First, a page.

The phrase I hear most from frustrated managers is “I’ve told them a thousand times,” followed by “but nothing ever changes.”Read More
Once you accept the role of leader, you start a journey that requires you to be more. Being more, is not only about what you learn, but who you become in the process. To successfully initiate a difficult conversation, you have to be more than your discomfort. To set a vision, you have to be more than your fear of failure. The barriers to being more are not just a limited mindset. Real barriers from the environment are always lurking: government regulations, the difficult employee with tenure, and the unrealistic expectations from corporate headquarters. Regardless of your external barriers, here are five steps on the journey to becoming the leader you know you can be.Read More
MY consulting journey emerged from having spent over 20 years working for a Fortune 100 company. However, my role was not as an executive, business unit manager, or human resources professional. I was a blue-collar line worker in a food processing plant, doing everything from packing product, stacking skids, driving a forklift, and tearing down equipment for sanitation on Friday nights.
My experience–working at the bottom of a large organization to now working with middle to C-Suite managers–has given me this insight: Much workplace drama erupts due to the frontline supervisors’ and middle managers’ lack of leadership development.
New leaders get promoted due to their high performance or technical skills. The benefit is that they know the job, and they have the respect of their peers. The disadvantage is that they have had no leadership experience and very little development or training.Read More
ONE of the biggest barriers to leadership success is learning how to initiate a difficult conversation. New leaders have confessed to me in private coaching sessions that they are afraid the employee might cry or, if it’s a high performer, the employee might quit. Others have told me that they don’t have the confidence or skills and are afraid to ask for mentoring because they don’t want to appear to be incompetent. As a result, conversations that need to take place are put on the back burner, waiting for an explosion. (In fact, time and time again I have observed that the conversation...Read More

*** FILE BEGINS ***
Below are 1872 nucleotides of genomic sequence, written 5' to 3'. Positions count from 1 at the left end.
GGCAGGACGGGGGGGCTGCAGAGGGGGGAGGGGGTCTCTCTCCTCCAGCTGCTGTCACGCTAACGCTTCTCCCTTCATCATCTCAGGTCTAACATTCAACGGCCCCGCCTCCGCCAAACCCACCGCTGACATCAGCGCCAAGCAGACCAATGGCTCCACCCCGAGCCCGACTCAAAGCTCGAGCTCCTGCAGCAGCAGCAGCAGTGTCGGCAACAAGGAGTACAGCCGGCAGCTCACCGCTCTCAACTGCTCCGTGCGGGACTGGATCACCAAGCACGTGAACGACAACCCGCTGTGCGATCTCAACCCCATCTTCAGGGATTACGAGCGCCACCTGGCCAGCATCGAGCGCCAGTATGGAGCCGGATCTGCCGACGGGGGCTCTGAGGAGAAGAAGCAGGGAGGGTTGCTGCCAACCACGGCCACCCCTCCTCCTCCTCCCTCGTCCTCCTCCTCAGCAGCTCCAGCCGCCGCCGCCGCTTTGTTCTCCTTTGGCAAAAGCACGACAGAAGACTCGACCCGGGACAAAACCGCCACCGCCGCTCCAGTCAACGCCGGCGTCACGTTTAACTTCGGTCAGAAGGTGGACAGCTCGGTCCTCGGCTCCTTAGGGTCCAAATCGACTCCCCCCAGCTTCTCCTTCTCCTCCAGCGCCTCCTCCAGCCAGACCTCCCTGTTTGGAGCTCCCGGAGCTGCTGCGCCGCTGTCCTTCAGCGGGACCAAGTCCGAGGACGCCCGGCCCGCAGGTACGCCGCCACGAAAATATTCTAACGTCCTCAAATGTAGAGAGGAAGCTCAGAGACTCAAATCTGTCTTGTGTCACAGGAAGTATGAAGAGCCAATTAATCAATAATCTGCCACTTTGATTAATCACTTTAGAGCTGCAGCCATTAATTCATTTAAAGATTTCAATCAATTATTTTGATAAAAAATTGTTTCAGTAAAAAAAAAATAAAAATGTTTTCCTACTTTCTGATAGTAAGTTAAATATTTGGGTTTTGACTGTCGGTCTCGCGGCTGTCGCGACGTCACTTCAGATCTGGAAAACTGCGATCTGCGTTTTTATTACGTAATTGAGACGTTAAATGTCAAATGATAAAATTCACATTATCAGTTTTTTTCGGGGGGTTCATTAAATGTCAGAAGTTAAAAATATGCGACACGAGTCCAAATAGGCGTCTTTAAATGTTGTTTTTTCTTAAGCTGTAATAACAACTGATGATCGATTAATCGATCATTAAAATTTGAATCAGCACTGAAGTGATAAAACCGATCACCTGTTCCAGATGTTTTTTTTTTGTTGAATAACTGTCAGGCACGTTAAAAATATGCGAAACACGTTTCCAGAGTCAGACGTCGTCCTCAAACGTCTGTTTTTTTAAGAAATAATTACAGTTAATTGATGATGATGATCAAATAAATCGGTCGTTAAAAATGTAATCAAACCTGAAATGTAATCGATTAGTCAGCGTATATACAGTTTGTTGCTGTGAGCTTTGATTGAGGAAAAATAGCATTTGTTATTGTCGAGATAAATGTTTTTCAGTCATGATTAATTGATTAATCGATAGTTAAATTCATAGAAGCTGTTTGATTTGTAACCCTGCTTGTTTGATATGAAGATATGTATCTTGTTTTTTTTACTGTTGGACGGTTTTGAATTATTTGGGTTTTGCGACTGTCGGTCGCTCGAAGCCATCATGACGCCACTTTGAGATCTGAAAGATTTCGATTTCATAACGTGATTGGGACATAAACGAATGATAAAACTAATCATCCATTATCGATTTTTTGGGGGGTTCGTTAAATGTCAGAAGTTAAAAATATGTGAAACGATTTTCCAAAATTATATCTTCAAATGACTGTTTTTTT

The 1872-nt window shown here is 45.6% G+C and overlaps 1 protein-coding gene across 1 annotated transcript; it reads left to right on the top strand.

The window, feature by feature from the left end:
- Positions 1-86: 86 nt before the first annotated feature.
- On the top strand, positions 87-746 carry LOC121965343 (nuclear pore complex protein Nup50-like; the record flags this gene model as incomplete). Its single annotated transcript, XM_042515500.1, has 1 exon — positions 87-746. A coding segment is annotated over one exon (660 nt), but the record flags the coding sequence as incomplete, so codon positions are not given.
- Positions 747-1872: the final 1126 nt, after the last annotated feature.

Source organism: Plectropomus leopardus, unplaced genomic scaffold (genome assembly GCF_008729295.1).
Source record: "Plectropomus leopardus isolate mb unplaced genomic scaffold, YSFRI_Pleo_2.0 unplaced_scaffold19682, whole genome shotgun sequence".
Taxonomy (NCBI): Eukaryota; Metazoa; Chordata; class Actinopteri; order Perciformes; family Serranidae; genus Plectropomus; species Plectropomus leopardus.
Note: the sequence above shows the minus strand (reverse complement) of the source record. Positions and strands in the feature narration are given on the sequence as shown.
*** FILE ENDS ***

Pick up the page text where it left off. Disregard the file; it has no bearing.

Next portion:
When writing No-Drama Leadership which was published in 2015, I had the privilege to interview one of the greatest leaders of our time, Francis Hesselbein, former CEO of Girl Scouts of the USA. Frances defines leadership as a matter of how to be, not how to do, saying, “We have spent half of our lives learning how to do, and teaching other people how to do. But we know in the end it is the quality and character of the leader that determines the performance—the results.” My January article offers sixteen ways to elevate your leadership, with the emphasis on who you need to “BE” in order to achieve these simple but often neglected “to-dos.”Read More
Wouldn’t it be nice if everyone would just stop their drama? If it wasn’t for county government, your boss, and your employees things would just sail along, right?
But… is it really your boss? Is it really county government? Is it really your employees?Read More